In addition, a conveyance made with actual intent to defraud is fraudulent as to both present and future creditors. (Debtor and Creditor Law § 276; see generally, 30 NY Jur 2d, Creditors' Rights and Remedies §§ 230-270.) Section 278 of the Debtor and Creditor Law allows a creditor, who has established that a conveyance is fraudulent and has a mature claim against the debtor, to seek an order from the court to set aside the conveyance to the extent necessary to satisfy his/her claim or to disregard the conveyance and attach or levy an execution on the property conveyed.
Mesibov does not deny that one year after the commencement of this action seeking a money judgment against Mesibov Altman M.D.P.C. and approximately one month after plaintiffs moved for summary judgment on the promissory notes that had been issued by Mesibov Altman M.D.P.C., Mesibov and Altman formed a new entity—Mesibov Altman LLP. They have conducted the business of the limited liability partnership under the name "Kidfixers" thereby frustrating the attempts by plaintiff creditors to obtain satisfaction of their judgment. Both insolvency and lack of fair consideration are prerequisites to a finding of constructive fraud under Debtor and Creditor Law § 273. The burden of proving these elements is upon the party challenging the conveyance.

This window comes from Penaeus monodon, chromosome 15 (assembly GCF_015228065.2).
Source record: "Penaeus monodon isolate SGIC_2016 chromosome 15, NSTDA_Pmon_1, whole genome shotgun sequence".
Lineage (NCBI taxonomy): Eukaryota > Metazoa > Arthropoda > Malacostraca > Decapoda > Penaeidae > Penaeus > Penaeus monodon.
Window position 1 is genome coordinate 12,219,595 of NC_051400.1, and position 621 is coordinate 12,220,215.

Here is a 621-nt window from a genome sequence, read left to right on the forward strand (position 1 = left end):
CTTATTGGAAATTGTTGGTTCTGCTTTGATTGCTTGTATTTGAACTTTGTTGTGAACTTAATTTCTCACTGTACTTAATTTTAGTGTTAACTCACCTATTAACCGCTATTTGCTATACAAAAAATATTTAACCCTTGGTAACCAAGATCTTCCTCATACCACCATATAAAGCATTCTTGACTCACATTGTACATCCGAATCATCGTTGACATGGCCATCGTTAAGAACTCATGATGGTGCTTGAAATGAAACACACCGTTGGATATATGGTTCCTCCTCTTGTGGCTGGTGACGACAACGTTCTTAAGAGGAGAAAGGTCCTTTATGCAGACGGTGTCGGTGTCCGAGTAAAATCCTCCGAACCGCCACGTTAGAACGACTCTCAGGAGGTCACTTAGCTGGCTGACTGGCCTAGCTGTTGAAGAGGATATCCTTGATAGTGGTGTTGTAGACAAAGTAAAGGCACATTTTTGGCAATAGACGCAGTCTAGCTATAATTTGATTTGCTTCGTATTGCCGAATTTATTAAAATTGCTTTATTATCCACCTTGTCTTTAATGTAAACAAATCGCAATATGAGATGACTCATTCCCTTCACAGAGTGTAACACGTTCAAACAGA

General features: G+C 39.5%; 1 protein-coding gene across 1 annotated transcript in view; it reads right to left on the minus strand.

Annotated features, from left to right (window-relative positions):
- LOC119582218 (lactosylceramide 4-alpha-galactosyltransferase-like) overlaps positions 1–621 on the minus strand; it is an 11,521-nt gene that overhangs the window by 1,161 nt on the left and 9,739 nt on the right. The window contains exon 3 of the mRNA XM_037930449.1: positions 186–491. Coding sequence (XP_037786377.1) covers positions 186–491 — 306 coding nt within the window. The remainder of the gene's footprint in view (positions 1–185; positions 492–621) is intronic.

Whether the subject conveyance at issue herein rendered the debtor insolvent, and whether fair consideration was paid, are questions of fact which must be determined under the circumstances of the particular case. (Joslin v Lopez, 309 AD2d 837, 838 [2d Dept 2003].) While the relief to which a defrauded creditor is entitled in an action to set aside a fraudulent [*5]conveyance is generally limited to setting aside the conveyance of the property which would have been available to satisfy the judgment had there been no conveyance (Marine Midland Bank v Murkoff, 120 AD2d 122 [2d Dept 1986], appeal dismissed 69 NY2d 875 ), a money judgment against the transferee is an available form of substitute relief. (Manufacturers & Traders Trust Co. v Lauer's Furniture Acquisition, 226 AD2d 1056, 1057 [4th Dept 1996], lv dismissed 88 NY2d 962 .)